It should not be supposed from this, however, that in the other world the inhabitants are bodiless minds without shape or form. Let us recall the familiar teaching that there is a spiritual body as well as a natural body, and that when the natural body is put off by death, we live in the spiritual body, and this is an exact replica of the mind, a beautiful mind being represented or manifested by a beautiful spiritual body, a masculine mind being manifested in a male spiritual body, a feminine mind in a female spiritual body. So it is that in the heavens also the conjunction of minds resulting from the conjunction of good and truth descends into the body, the spiritual body, the only difference being that there is, in the nature of the case, no propagation of physical offspring, but instead the propagation of spiritual offspring, that is, of new affections and delights belonging to good and truth.

These and many other detailed teachings about marriages in heaven are given in the Writings, notably in the works Heaven and Hell and Conjugial Love, in both of which works a whole chapter is devoted to the subject. Besides this, there are sundry other references scattered throughout the Writings.

But to what purpose were such details with regard to a blissful marriage to eternity revealed? The answer has already been given in a general way. We have already seen the teaching of the Writings that unless there remains in the mind an idea of what is eternal with regard to marriage, that is, an eternal conjunction of minds, the woman is reduced to something less than a wife, the man becomes something less than a husband, and conjugial love perishes. It is of the utmost importance for the men and women of the New Church to understand this teaching and the implications of it, so that they can use it, because it is promised that to the New Jerusalem will be restored that precious jewel of life, conjugial love.

But this is not attained simply by being a member of a church organization. Conjugial love is given by the Lord according to His laws, according to His way of operation. It is received by mankind only in the proportion that what is contrary to conjugial love is shunned and rejected. And one of the forces most destructive of conjugial love in the world is the notion that there is no marriage in the afterlife, that marriage has nothing of eternity in it. Likewise, in a particular marriage, the failure to keep before the mind the ideal of a happy marriage continuing into eternity causes the loss of conjugial love in that marriage. To entertain constantly the idea that one’s married partner in this life is probably not going to be one’s conjugial partner in the spiritual world is to cause conjugial love to dry up in that particular marriage, leaving an inward coldness even if outwardly there is agreement.

Such is the teaching of the Writings, especially in the following passage: “The reason why those who are in love truly conjugial look to what is eternal is that there is eternity in that love; and its eternity is from the fact that this love with the wife and wisdom with the husband increase to eternity, and in their increase or progression married partners enter more and more deeply into the blessings of heaven, which their wisdom and its love at the same time store up within them. If therefore the idea of what is eternal were eradicated, or if in any case it were to escape from their minds, it would be as if they were cast down from heaven … They are disunited as far as conjugial love is concerned, though not at the same time as to friendship, for this dwells in external things, but [conjugial love] in internals. It is the same in marriages on earth. There, when married partners tenderly love each other, they have what is eternal in their thoughts with regard to the covenant, and nothing at all of its end by death; and if they do think of this, they grieve, and yet in thought are comforted with the hope of its continuance after death” (CL 216a).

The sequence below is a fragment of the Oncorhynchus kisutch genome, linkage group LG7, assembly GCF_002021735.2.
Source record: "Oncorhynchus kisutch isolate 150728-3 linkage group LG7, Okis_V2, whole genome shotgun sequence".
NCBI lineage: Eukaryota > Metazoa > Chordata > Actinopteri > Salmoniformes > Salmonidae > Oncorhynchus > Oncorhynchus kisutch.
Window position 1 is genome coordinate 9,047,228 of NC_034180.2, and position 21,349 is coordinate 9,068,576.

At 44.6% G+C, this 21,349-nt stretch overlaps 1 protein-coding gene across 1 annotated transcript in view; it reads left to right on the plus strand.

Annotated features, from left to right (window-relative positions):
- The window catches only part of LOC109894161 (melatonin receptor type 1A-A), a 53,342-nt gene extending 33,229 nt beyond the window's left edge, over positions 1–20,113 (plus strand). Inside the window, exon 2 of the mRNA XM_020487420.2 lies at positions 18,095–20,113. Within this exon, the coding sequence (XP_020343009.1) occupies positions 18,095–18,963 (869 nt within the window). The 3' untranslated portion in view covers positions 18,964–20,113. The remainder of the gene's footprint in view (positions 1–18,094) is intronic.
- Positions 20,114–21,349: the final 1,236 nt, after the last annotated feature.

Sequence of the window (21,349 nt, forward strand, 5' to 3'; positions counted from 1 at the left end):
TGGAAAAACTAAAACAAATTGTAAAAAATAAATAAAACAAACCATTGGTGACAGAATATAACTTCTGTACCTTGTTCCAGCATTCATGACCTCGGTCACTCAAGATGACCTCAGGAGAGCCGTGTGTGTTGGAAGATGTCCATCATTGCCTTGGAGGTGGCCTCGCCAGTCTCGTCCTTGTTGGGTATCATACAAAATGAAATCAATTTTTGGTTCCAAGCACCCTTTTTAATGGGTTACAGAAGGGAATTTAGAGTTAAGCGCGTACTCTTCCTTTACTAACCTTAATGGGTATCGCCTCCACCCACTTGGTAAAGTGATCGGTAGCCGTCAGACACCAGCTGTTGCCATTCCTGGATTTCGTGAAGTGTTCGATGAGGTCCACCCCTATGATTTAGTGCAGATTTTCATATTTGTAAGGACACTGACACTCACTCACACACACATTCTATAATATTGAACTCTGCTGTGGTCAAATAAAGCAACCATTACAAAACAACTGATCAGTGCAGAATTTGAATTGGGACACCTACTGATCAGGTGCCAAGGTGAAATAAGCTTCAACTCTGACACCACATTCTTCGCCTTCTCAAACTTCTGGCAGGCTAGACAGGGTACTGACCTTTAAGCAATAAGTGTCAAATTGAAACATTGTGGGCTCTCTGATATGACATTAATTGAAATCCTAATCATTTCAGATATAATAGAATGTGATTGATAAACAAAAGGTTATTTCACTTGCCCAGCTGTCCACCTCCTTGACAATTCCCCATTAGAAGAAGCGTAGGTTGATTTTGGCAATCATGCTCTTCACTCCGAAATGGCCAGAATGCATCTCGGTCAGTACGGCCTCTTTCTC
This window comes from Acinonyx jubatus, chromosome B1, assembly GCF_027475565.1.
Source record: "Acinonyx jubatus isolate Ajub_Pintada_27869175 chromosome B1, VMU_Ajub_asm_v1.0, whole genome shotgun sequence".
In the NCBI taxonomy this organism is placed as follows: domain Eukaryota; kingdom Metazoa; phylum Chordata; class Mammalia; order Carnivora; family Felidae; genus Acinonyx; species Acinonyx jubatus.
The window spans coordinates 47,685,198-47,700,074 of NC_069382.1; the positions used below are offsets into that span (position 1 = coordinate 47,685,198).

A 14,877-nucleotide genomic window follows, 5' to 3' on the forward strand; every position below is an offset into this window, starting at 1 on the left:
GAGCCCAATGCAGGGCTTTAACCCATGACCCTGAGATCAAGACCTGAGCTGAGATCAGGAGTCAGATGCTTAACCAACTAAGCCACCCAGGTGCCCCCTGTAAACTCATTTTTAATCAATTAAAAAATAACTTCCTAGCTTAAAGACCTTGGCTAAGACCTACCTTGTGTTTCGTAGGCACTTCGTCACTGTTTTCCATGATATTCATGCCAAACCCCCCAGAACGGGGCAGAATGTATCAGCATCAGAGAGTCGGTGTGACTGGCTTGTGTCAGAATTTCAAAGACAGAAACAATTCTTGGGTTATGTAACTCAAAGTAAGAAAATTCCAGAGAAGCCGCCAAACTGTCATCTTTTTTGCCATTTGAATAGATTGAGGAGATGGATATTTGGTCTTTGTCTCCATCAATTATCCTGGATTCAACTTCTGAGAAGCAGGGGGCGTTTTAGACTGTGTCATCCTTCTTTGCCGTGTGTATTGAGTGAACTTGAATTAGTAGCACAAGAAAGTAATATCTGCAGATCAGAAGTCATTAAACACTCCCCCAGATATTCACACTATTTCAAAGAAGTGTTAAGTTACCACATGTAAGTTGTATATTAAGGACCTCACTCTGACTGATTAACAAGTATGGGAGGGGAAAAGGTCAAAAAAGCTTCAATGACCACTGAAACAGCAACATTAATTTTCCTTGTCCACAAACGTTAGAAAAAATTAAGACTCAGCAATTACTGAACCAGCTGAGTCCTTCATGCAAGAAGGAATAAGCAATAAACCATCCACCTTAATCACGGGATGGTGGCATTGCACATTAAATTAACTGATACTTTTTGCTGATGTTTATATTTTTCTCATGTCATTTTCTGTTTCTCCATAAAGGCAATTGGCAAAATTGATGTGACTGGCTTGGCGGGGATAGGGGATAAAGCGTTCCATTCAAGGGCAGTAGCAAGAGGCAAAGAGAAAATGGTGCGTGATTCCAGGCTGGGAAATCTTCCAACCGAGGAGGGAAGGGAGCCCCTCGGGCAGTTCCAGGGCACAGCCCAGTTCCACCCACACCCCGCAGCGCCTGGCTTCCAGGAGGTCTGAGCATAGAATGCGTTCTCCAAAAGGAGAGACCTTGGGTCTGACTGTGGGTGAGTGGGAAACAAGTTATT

The same number from Conjugial Love goes on to give the experience of one couple in the spiritual world who sometimes believed that they would be eternal partners, but at other times lost this belief, the reason being that internally they were really dissimilar. When this became quite clear after death, they separated; but because they both believed in the eternity of marriage, each was provided with a partner who was internally similar.

So the conclusion is that it is the general denial of anything eternal in any marriage that destroys conjugial love. With regard to one’s own married partner in this life, the thought that he or she is internally dissimilar and will not be one’s eternal partner puts an end to any conjugial love in that particular marriage. However, if there remains the general acknowledgment that there is marriage in the heavens, a suitable partner can be provided in the other life; but under no circumstances can this be done if there is a confirmed denial of the eternity of conjugial love; for to deny this is to deny the inmost bliss of heaven.

The practical purpose for which the Lord has revealed so much about the nature of marriage in the heavens ought now to be clear. We are to hold steadfastly to the ideal of the eternity of marriage. We are to enter into our marriage with the conviction that it will last to eternity, and at all times we are to abhor the corroding thought that it will end at death. We are to act as if we know for certain that we are eternal partners, for only in this way can conjugial love, the container of all joys from first to last, be given by the Lord and preserved upon the earth.